Neck Tattoo Garbrandt vs. TJ Snakeinthegrass: The first time Cody hit the spotlight, I just shook my head, because what Dominick Cruz said in the lead-up to their fight was right on: he seems like kind of an idiot. Dude can't rub two thoughts together without setting them on fire and losing both. I don't expect every fighter to have McGregor levels of gab capability, but I can't envision ever being interested in what this guy says if there's no outside reason to be curious (e.g. the feud with Dillashaw).

But he seems like a decent guy--bringing the kid into the ring seemed odd, but I think it comes from a good place--and the more information that comes out, the more that TJ really does appear to be a serious clownfucker piece of shit. I think it's possible that TJ puts up more of a challenge than Cruz did, odd as it is to watch myself write that sentence, but I don't think it's likely, even disregarding the fact I definitely want to see him lose. Garbrandt by 4th round TKO.

Steroid-Free Mikey vs. The Elder God: I realize calling them by these names makes it sound like I'm completely in the bag for GSP. If this was pre-retirement, I would be, even if GSP hadn't taken the time to go up in weight and was effectively fighting a full weight class up. But now? I believe GSP has trained appropriately for this fight, and I'm not assuming he'll be way off what we're used to seeing, yet Bisping has ramped up his game so dramatically that alone changes how it looks like this fight will go.

Bisping's not a wrestler, although he can defend against grapplers reasonably well. GSP was always on another level in that respect, though. That said, I'm not sure GSP's ground game translates as well to middleweight, even if he's puffed up to the point where that's his new natural weight class. I think most of this fight revolves around whether or not I'm right. I think I am. Bisping by decision.

Friday, November 3, 2017

League Worlds Finals

Prediction: The team I don't pick in five.

How in the bloody hell fuck are you supposed to figure out who's going to win this match? Samsung is playing better than SKT, period. They're from Korea, so they have plenty of experience against SKT specifically and teams on that level in general. They lost twice to RNG in groups, but right now that looks like a completely different team from the one going to the finals. There is zero reason to think Samsung is at a disadvantage in terms of player quality, teamwork, or anything else that matters.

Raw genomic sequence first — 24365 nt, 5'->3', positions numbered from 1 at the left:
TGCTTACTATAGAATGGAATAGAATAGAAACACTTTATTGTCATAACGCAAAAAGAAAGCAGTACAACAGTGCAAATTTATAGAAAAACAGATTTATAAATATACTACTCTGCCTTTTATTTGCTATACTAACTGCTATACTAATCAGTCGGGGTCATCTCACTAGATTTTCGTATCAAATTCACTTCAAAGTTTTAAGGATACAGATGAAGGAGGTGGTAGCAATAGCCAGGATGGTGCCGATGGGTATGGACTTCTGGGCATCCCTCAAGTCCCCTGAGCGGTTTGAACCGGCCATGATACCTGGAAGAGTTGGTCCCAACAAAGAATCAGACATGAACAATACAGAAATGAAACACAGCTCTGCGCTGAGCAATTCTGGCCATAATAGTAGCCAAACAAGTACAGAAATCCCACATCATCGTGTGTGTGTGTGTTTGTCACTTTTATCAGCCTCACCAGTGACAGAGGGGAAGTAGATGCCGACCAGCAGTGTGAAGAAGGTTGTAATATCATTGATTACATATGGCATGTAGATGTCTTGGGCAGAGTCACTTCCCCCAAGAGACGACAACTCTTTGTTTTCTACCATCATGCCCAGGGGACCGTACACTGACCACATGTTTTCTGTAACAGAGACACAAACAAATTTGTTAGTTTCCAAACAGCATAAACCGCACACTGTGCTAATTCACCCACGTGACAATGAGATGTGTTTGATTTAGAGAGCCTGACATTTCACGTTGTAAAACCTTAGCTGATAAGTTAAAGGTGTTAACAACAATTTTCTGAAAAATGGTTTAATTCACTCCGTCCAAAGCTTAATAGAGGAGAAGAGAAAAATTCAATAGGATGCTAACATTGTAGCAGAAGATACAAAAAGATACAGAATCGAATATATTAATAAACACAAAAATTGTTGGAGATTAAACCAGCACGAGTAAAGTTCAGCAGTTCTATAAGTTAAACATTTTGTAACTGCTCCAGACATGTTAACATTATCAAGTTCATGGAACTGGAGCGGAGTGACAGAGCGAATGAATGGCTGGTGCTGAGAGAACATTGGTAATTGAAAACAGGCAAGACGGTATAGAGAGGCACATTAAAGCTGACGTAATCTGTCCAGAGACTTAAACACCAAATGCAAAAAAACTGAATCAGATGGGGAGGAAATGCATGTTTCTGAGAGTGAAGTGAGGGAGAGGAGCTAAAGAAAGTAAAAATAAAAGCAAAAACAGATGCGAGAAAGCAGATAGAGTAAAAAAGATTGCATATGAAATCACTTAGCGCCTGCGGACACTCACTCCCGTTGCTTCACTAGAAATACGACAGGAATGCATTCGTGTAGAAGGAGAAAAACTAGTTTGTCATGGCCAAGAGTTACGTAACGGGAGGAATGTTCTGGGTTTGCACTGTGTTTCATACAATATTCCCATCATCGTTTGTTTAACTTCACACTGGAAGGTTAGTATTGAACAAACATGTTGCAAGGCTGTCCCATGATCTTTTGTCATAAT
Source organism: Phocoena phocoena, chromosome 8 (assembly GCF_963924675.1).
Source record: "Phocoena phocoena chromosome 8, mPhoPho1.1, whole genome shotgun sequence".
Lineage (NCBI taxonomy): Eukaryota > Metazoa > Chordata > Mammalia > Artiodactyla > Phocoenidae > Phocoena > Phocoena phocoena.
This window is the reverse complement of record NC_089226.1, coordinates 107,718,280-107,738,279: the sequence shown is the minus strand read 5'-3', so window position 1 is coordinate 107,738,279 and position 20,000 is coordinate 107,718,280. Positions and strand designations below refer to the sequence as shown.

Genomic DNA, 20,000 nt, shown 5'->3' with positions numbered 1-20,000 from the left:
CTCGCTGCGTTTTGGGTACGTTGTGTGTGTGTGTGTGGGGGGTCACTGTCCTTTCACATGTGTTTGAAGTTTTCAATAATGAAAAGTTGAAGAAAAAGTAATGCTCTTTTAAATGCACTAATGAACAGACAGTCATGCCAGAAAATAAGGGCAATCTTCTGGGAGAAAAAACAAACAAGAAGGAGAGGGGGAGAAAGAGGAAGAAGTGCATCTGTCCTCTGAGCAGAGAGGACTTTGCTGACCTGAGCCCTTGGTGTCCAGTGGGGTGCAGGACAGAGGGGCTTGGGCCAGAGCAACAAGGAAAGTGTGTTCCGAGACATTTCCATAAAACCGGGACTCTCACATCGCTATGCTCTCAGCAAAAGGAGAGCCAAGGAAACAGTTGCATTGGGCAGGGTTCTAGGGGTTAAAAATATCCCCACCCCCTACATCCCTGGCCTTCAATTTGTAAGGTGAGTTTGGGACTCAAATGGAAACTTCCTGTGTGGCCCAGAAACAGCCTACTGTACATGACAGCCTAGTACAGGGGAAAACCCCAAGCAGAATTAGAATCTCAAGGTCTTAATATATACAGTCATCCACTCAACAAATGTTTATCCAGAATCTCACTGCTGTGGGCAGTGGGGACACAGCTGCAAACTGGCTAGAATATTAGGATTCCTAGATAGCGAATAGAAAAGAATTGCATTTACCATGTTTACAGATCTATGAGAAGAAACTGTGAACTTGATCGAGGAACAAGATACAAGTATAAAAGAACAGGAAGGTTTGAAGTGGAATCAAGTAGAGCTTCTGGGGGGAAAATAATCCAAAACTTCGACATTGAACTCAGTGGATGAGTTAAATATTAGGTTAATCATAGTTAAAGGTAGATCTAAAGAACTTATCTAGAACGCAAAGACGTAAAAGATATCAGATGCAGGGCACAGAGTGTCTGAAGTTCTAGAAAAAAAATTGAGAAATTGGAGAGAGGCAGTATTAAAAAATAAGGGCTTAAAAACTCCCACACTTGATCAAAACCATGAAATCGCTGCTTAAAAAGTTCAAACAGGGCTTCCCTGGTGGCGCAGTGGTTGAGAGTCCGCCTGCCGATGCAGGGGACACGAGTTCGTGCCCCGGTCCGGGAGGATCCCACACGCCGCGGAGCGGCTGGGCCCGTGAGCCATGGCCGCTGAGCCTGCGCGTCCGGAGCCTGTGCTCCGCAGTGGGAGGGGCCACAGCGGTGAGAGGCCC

As great as Faker is, I hate the argument that SKT wins because they have Faker. They have a very solid team mindset that has been up against the wall in every conceivable fashion, and when it comes to Worlds Bo5 matches, they've found a way to win every time. They're, what, 9-0 in elimination games? 3-0 is impressive. 6-0 is crazy. 9-0 is obscene, on the verge of inhuman. For all the problems some of their players have had, they constantly pull it together when everything is on the line, including against Korean teams (2016 ROX and Samsung, for example). Even knowing that, however, it's hard to disregard the fact that Misfits, RNG, EDG, and ahq all had SKT beaten bloody and looked incapable of finishing the game. All of them had sufficient control to win the games where they had big leads, but they left openings that it's reasonable to think Samsung won't.

Yet... SKT has Faker. It's not even that they have Faker, but they have the Faker that's been playing in this tournament, who may ascend to a dimension above the ranks of normal humans if he carries this team to a championship. The LoL meme of playing 1v9 doesn't exactly apply, but it sure as hell feels like he's playing 1v5 sometimes, to the point that to pick SKT feels like you're picking one man and his team's history against the five ultra-badasses rolling up on him tonight.

And only an idiot would blame a person for doing exactly that. Objectively, taking a player and a team's history into account when predicting future results is... not silly, but very easy to let overwhelm one's thought process. But at some point a team does this so often that to pick against them feels like you're just asking to get burned when they do it again (says the guy who picked RNG to beat them). It's like, you know they shouldn't be a favorite, but they've done this for so long you can't actually imagine the world in which they lose.


SKT in 5.

Dave Reviews: Linguistic Hybrid Man-Beasts


Take Werewolf, One-Night variety, add a dash of Twenty Questions, forget how to stop counting at twenty, and voila: